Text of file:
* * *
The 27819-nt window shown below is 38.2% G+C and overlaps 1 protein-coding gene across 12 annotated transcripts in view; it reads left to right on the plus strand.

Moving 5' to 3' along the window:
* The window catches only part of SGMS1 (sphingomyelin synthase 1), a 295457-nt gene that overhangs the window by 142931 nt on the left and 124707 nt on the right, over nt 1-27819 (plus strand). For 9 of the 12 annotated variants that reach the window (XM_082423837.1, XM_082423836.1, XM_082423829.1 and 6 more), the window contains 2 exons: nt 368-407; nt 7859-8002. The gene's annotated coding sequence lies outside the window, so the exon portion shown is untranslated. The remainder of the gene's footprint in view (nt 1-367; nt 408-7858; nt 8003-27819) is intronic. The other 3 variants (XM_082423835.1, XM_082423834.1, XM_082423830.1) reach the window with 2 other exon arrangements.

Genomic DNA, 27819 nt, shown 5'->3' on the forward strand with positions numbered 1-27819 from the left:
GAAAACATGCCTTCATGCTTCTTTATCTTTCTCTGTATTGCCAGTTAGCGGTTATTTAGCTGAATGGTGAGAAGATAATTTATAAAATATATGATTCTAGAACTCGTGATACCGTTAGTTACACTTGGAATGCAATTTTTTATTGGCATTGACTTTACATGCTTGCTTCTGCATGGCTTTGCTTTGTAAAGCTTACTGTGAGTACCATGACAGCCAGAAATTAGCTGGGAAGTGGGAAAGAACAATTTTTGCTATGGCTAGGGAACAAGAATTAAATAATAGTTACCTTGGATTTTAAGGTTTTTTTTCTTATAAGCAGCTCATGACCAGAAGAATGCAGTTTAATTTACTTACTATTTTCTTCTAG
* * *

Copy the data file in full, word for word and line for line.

The 27819-nt window shown below is 38.2% G+C and overlaps 1 protein-coding gene across 12 annotated transcripts in view; it reads left to right on the plus strand.

Moving 5' to 3' along the window:
* The window catches only part of SGMS1 (sphingomyelin synthase 1), a 295457-nt gene that overhangs the window by 142931 nt on the left and 124707 nt on the right, over nt 1-27819 (plus strand). For 9 of the 12 annotated variants that reach the window (XM_082423837.1, XM_082423836.1, XM_082423829.1 and 6 more), the window contains 2 exons: nt 368-407; nt 7859-8002. The gene's annotated coding sequence lies outside the window, so the exon portion shown is untranslated. The remainder of the gene's footprint in view (nt 1-367; nt 408-7858; nt 8003-27819) is intronic. The other 3 variants (XM_082423835.1, XM_082423834.1, XM_082423830.1) reach the window with 2 other exon arrangements.

Genomic DNA, 27819 nt, shown 5'->3' on the forward strand with positions numbered 1-27819 from the left:
GAAAACATGCCTTCATGCTTCTTTATCTTTCTCTGTATTGCCAGTTAGCGGTTATTTAGCTGAATGGTGAGAAGATAATTTATAAAATATATGATTCTAGAACTCGTGATACCGTTAGTTACACTTGGAATGCAATTTTTTATTGGCATTGACTTTACATGCTTGCTTCTGCATGGCTTTGCTTTGTAAAGCTTACTGTGAGTACCATGACAGCCAGAAATTAGCTGGGAAGTGGGAAAGAACAATTTTTGCTATGGCTAGGGAACAAGAATTAAATAATAGTTACCTTGGATTTTAAGGTTTTTTTTCTTATAAGCAGCTCATGACCAGAAGAATGCAGTTTAATTTACTTACTATTTTCTTCTAG